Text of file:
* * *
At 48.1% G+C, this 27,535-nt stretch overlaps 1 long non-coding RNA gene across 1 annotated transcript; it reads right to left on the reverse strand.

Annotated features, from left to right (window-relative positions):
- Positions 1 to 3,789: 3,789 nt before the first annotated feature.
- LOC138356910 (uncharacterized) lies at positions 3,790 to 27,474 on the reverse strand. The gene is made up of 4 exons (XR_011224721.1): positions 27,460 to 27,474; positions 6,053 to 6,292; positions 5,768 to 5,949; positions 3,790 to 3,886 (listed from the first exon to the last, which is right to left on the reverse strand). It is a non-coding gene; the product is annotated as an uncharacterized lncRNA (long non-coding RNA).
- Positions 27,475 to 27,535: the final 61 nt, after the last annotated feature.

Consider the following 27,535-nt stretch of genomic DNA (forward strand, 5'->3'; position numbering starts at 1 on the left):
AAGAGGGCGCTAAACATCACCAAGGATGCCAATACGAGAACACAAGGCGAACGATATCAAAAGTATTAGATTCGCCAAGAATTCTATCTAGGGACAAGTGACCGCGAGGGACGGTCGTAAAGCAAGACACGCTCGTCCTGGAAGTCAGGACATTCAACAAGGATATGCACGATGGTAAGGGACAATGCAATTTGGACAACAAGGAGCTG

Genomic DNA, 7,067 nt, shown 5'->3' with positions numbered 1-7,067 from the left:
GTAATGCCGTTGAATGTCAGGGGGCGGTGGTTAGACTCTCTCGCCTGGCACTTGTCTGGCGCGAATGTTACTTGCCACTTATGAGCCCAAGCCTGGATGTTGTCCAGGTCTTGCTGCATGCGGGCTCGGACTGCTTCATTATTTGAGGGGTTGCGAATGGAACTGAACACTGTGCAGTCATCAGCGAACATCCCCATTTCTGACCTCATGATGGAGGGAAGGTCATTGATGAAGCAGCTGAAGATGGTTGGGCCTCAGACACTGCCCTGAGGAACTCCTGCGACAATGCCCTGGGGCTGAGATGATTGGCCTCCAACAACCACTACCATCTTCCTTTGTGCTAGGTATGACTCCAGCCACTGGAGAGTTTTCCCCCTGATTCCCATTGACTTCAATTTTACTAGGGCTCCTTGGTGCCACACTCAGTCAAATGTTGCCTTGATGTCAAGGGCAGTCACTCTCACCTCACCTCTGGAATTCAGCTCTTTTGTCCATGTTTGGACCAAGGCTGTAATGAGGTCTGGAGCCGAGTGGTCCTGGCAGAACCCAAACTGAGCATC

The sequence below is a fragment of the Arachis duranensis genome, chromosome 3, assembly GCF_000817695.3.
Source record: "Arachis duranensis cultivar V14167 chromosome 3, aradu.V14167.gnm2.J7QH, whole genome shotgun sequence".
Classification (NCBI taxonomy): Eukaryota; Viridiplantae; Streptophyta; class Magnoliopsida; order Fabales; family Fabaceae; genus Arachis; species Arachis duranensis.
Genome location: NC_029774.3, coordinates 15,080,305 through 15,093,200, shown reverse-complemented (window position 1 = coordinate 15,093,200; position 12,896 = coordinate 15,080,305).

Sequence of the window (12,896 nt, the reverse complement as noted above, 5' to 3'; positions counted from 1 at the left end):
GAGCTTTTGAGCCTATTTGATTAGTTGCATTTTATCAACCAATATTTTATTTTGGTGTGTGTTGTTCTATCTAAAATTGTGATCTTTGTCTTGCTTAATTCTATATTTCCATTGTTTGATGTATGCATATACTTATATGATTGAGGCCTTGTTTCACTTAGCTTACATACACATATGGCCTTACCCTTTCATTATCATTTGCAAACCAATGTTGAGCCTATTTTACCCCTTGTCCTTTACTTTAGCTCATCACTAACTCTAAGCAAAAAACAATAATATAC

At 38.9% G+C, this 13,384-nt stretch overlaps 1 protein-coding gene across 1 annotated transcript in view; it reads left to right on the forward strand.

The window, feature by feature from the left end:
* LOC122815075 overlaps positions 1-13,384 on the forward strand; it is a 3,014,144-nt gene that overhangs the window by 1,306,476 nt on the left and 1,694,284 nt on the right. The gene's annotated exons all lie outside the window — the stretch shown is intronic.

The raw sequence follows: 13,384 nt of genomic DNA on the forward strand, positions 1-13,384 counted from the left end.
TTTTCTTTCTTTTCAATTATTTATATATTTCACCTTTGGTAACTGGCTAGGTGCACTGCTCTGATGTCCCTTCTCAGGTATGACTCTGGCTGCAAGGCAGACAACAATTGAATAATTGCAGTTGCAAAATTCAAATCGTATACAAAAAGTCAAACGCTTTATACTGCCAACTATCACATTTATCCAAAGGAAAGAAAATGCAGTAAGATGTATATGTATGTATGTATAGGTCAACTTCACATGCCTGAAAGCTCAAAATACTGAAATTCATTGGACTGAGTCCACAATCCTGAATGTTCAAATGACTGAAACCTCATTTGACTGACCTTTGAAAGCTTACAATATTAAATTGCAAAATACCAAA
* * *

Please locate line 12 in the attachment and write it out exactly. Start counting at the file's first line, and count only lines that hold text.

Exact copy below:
Classification (NCBI taxonomy): Eukaryota; Viridiplantae; Streptophyta; class Magnoliopsida; order Fabales; family Fabaceae; genus Arachis; species Arachis duranensis.